Personal business records consist of documents related to Toshiko Takaezu's financial and legal affairs. There are art appraisals, contracts and invoices, inventories of artwork on Takaezu's property, price lists, shipping and transportation records, ceramic restoration reports, deeds for various properties, and other material.

Studio practice files include information on kiln construction and other equipment. There are manuals, designs, contracts, instructions, regulations, and printed material related to looms, stoves, kilns, septic tanks, oil tanks, and wells for Toshiko Takaezu's New Jersey home and studio. Other miscellaneous materials include art supplies receipts, guest books, and writings by others on the subject of pottery.

Most of the printed material is about Toshiko Takaezu, but there are a few folders on other artists and subjects, such as mycology and mushroom gathering, that interested her. Printed material consists of books, clippings, exhibition catalogs and announcements, magazines, books, and posters, etc.

Photographic material includes photographs of Toshiko Takaezu in her studio, teaching workshops, and attending various events. There are many photographs of Takaezu's artwork as well as exhibition installations and opening receptions. There are a few photographs of artists such as Lenore Tawney and Lee Nordness. Most of the series consists of photographs and snapshots, but there are some slides and transparencies as well. This series also includes born digital photographs.
Arrangement:
The collection is arranged as 9 series.

Series 1: Biographical Material, 1937-circa 2010 (0.9 linear feet; Box 1)

Series 2: Correspondence, circa 1950-2010 (6.7 linear feet; Boxes 1-8, OV 25)

Series 3: Interviews and Documentaries, 1970-2009 (2.2 linear feet; Boxes 8-10, FC 34-36, ER01-ER02)

Series 4: Artist Files, circa 1940-2010 (1.9 linear feet; Boxes 10-12, OV 26)

Series 5: Organization Files, 1952-2010 (5 linear feet; Boxes 12-16, OV 27-28, ER03)

Series 6: Personal Business Records, 1966-2009 (0.4 linear feet; Box 17)

Series 7: Studio Practice Files, circa 1956-circa 2010 (0.7 linear feet; Boxes 17, 24, OV 29

Series 8: Printed Material, 1949-2012 (2.9 linear feet; Boxes 17-20, OV 30-32)

Series 9: Photographic Material, circa 1925-2010 (3.7 linear feet; Boxes 20-23, OV 33, ER04-ER19)
Biographical / Historical:
Toshiko Takaezu (1922-2011) was a Japanese American ceramicist who was primarily based in Quakertown, New Jersey. Takaezu was born in Pepeekeo, Hawaii, on June 17, 1922. Her parents Shinsa and Kama Takaezu were Japanese immigrants and she was one of eleven children.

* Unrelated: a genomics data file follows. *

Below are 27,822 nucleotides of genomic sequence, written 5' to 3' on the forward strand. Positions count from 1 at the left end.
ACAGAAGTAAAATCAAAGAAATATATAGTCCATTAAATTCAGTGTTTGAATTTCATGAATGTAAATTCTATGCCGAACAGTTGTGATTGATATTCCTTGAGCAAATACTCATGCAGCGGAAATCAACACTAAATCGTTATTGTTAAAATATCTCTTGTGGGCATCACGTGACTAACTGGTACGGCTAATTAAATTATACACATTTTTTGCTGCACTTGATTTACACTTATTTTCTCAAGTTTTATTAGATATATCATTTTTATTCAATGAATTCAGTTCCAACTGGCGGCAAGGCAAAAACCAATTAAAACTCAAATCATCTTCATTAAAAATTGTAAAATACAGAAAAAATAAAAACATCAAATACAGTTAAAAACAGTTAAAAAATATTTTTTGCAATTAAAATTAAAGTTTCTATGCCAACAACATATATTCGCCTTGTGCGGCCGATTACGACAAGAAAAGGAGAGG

Starting around 1940, Takaezu worked at the Hawaii Potter's Guild in Honolulu. She later took classes at the Honolulu Academy of Arts (now called the Honolulu Museum of Art School) and attended the University of Hawaii (1948-1951) where she studied ceramics with Claude Horan. From 1951 to 1954, Takaezu attended the Cranbrook Academy of Art in Bloomfield Hills, Michigan, where she studied under ceramicist Maija Grotell. In 1957, she participated in the American Craft Council conference in Ansilomar, California, where she befriended fiber artist Lenore Tawney.

Throughout the course of her career, Toshiko Takaezu taught at many places. She taught at the YWCA in Honolulu, Cranbrook Academy; University of Wisconsin, Madison; Honolulu Academy of Art, Cleveland Institute of Art, and Princeton University, and other art schools and institutions. In 1966, she established a studio in Clinton, New Jersey. She taught at Princeton the longest, from 1967 to 1992, and received an honorary doctorate from the university in 1996.

In 1975, Takaezu permanently settled in Quakertown, New Jersey, where she created a home and studio. From 1977 to 1981, Lenore Tawney lived with Takaezu in Quakertown and shared adjoining studio spaces. The two continued to travel together and remained close friends throughout their lives until Tawney passed away in 2007.

Toshiko Takaezu worked with painting, fiber, and even bronze, but she is most well known for her work with ceramics. In 1955, Takaezu traveled and studied ceramics in Japan for eight months. Her work is a testament to her bicultural heritage, reflecting both Japanese influences as well as her Western upbringing, and love of nature. While her early work included many functional objects, her explorations in art led to her signature "closed form" objects, which were hollow and sealed or included tiny openings to release gases during firing.